In a large wok or frying pan add 3-4 tablespoons of oil and the onions, garlic, chilli and curry leaves. Fry for a few minutes until the onions are browned and then add the leaks. I like to cook the leeks a little bit longer as raw leeks can be a bit like raw onion. Add the tomato and carrot and fry until just soft. Add a couple of tablespoons of soy sauce and extra chilli flakes if you want more spice.


Finally add the chicken and pour over the egg. Mix the egg through and just as it’s starting to cook add the chopped tortillas. Mix and warm the whole mixture through.


The tortilla pieces should soak up the  sauce and any water at the bottom of the wok. They’ll turn a lovely brown and be very flavoursome.     Warm the gravy from the chicken curry and serve the koththu with the gravy poured on top.


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Filed under Chicken, Meat/Fish Dishes, Snacks and Sides

Chicken Wing Casserole/Sauce


My mother taught me many important things. One of the great fears she instilled in me was a fear of pressure cookers. I don’t think they have a name for that one yet.

The story goes that when she was younger and living in Sri Lanka she was cooking something in the pressure cooker in her family’s kitchen. The pressure cooker got a bit hot under the lid, accumulated a bit too much pressure and as she puts it, kind of exploded. So the family pressure cooker sat in my mum’s kitchen cupboard for years, untouched. One day she decided to slay the proverbial dragon and revive the pressure cooker once again. Of course, these were the days before internet, and the instruction manuals were long gone. There was no useful busy body on telling us how to work the thing. Ammi guessed and we waited with baited breath as it let out one long, drawn out, pressurized whistle. Then two, then three until finally we decided to turn the cooker off. We’d tempted fate enough already. Unfortunately, the fear that was instilled in regards to pressure cookers remains with me, to this day. Nowadays when I turn it on, I make sure Mister C is far, far away. I always plan to wait for three whistles and then chicken out at about two.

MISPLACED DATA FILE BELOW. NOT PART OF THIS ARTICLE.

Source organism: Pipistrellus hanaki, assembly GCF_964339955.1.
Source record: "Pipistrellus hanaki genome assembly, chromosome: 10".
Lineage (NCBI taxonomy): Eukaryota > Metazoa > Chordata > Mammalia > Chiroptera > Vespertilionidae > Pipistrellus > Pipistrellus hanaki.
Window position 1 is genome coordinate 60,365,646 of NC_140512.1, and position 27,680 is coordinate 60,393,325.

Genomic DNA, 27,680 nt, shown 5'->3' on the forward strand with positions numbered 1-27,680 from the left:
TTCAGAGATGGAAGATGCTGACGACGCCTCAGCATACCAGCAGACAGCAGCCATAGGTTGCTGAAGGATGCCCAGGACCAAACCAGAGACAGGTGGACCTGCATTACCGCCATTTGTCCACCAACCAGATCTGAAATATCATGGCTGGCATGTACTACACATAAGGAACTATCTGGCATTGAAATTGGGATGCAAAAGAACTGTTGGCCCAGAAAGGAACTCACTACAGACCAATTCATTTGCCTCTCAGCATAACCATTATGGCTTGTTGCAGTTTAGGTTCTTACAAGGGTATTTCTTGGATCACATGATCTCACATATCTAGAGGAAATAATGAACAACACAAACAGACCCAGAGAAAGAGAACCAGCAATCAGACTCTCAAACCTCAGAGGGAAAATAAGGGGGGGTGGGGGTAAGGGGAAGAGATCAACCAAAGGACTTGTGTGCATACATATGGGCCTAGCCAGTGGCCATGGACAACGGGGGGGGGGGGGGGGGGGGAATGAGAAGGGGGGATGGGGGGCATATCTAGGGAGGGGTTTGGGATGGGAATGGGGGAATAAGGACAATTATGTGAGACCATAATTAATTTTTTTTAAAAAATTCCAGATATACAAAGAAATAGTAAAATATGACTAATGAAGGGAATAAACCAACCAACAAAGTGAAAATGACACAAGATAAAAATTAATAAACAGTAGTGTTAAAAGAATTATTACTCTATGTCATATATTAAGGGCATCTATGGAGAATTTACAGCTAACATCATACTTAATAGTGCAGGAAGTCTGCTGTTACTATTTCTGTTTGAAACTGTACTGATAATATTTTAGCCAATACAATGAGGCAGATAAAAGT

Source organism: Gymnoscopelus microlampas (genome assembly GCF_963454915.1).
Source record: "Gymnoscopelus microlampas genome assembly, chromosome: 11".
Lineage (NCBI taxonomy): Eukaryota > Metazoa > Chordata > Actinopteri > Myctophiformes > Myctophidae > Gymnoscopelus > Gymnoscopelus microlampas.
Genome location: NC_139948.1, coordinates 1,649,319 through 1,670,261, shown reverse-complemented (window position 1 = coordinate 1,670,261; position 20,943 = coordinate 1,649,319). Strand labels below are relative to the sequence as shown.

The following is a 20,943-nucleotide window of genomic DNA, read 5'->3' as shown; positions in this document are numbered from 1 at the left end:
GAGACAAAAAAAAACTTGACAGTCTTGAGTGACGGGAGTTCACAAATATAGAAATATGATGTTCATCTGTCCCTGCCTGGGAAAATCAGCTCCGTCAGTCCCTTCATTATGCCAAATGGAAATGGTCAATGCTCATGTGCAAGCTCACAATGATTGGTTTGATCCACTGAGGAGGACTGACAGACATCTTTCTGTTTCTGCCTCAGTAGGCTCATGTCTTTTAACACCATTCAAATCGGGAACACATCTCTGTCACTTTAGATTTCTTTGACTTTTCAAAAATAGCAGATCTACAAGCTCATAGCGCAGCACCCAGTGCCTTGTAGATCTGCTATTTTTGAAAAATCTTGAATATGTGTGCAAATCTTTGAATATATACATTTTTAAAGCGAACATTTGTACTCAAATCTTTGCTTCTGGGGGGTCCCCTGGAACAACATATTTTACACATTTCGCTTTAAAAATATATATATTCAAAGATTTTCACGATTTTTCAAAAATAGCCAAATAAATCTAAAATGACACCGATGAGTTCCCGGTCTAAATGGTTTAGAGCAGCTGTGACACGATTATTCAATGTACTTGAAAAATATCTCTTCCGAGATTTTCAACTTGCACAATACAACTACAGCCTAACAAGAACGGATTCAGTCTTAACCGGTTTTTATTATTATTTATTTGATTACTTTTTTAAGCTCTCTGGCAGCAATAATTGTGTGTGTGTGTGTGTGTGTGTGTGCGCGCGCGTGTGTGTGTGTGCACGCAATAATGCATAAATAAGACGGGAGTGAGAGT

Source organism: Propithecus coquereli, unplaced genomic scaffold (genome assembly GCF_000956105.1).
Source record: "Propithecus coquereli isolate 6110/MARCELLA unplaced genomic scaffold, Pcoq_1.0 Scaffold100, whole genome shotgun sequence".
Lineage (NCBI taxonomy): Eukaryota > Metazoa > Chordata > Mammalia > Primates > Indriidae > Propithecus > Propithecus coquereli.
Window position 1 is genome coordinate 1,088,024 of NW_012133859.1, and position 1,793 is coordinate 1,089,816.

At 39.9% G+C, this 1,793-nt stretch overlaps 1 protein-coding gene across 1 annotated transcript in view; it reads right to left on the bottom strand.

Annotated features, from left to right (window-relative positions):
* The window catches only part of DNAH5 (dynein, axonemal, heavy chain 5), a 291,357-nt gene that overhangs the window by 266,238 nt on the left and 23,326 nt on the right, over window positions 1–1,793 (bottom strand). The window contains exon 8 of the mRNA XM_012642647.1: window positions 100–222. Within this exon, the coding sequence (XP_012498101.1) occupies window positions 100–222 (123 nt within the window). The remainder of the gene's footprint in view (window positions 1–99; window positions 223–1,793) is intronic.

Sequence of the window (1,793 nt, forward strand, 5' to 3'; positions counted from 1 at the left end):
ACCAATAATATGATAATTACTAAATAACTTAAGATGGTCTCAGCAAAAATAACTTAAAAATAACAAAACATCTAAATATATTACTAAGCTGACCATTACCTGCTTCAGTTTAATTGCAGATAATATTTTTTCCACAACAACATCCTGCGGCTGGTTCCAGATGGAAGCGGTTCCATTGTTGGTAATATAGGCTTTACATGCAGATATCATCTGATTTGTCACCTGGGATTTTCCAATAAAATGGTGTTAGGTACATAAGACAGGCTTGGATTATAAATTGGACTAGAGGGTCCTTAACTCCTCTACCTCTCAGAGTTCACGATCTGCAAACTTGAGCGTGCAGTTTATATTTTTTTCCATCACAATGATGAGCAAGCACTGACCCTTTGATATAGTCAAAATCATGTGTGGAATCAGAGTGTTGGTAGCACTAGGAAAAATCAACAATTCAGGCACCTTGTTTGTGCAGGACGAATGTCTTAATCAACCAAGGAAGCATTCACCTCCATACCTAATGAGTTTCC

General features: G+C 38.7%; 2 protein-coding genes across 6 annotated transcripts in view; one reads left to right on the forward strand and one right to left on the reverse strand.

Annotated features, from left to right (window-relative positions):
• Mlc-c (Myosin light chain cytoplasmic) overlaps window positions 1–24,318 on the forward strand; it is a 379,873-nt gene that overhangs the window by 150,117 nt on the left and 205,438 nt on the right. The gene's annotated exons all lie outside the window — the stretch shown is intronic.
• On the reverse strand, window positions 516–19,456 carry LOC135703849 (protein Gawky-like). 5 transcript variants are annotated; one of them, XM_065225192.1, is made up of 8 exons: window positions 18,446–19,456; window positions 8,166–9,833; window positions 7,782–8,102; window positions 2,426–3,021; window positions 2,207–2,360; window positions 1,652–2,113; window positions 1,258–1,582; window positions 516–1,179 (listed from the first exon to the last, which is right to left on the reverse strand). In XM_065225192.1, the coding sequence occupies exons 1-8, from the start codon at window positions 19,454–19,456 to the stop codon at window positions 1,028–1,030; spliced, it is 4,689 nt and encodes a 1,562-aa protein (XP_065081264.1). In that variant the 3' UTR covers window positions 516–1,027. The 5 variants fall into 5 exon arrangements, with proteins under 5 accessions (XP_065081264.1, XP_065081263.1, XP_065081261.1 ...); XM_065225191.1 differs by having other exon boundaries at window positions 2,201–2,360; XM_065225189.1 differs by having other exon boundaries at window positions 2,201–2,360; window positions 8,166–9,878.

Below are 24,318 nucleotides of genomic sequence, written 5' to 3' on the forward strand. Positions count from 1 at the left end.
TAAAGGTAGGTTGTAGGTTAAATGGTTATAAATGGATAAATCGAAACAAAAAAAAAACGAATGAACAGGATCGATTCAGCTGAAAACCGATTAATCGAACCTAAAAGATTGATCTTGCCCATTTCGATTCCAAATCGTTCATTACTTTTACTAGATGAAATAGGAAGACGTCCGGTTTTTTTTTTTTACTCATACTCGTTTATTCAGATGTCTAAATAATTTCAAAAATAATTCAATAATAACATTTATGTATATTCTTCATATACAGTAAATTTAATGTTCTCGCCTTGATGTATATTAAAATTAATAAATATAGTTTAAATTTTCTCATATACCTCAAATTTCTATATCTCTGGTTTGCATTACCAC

When Mr Firehouse and I were living in Homebush, we’d make this recipe (or half the quantity) in our little pressure cooker. It was a quick, cheap and easy meal and oft requested at that. Whenever I pull chicken wings out of the freezer and ask, “what should I make?  ” the answer is usually “Chicken Wing Pasta”. I can’t remember where I got the original idea from but I think it was Better Home & Gardens, years ago.



  • 1kg (a little over 2 pounds) chicken wings
  • 3 cloves of garlic chopped
  • salt and pepper
  • 2 cans of tinned chopped tomatoes
  • 1 tsp. dried thyme (or dried herbs of your choice)
  • 1 tsp. dried rosemary
  • 1/2 cup of red wine
  • 2 red chillis (optional)


In a heavy based saucepan, place your chicken wings in a single layer, season with salt and pepper and turn the heat on. Move the wings around so that they get some colour and they do not stick to the bottom. Do in two batches if you don’t have the room.


Once the wings have some brown, add the garlic, herbs and the red wine. Make sure you use the wine to help deglaze the pan and get all the good quality stuff off the bottom.


Add the tinned tomatoes and chillis (if using) and add enough water to cover the wings. Bring the whole mix to the boil and turn the heat down to a gentle simmer. Place the lid back on and leave to cook for an hour and fifteen minutes. That is, until your sauce resembles the following;


While the sauce remains on the heat, fish out all the chicken wings which should be just falling apart. Shred the meat when it’s cool enough to touch and discard the bones, cartilage and any other nasty bits you don’t love.


Place the shredded chicken back into the sauce, season to taste and serve over long pasta or quinoa.



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Filed under Chicken, Meat/Fish Dishes

Chicken Curry

Here’s a fact; every Sri Lankan I know has a chicken curry recipe that varies slightly. There’s usually a secret ingredient, a steadfast opinion on the necessity of tomato and the right way to use curry powder. I learnt how to make curry from my mother, so this is based very much on her chicken curry.

The medley of Sri Lankan spices I use

This curry goes amazingly with bread, steamed white rice, roti and even crispy fries….trust me. Even baby Callum has had some of this with some the chilli and salt omitted of course.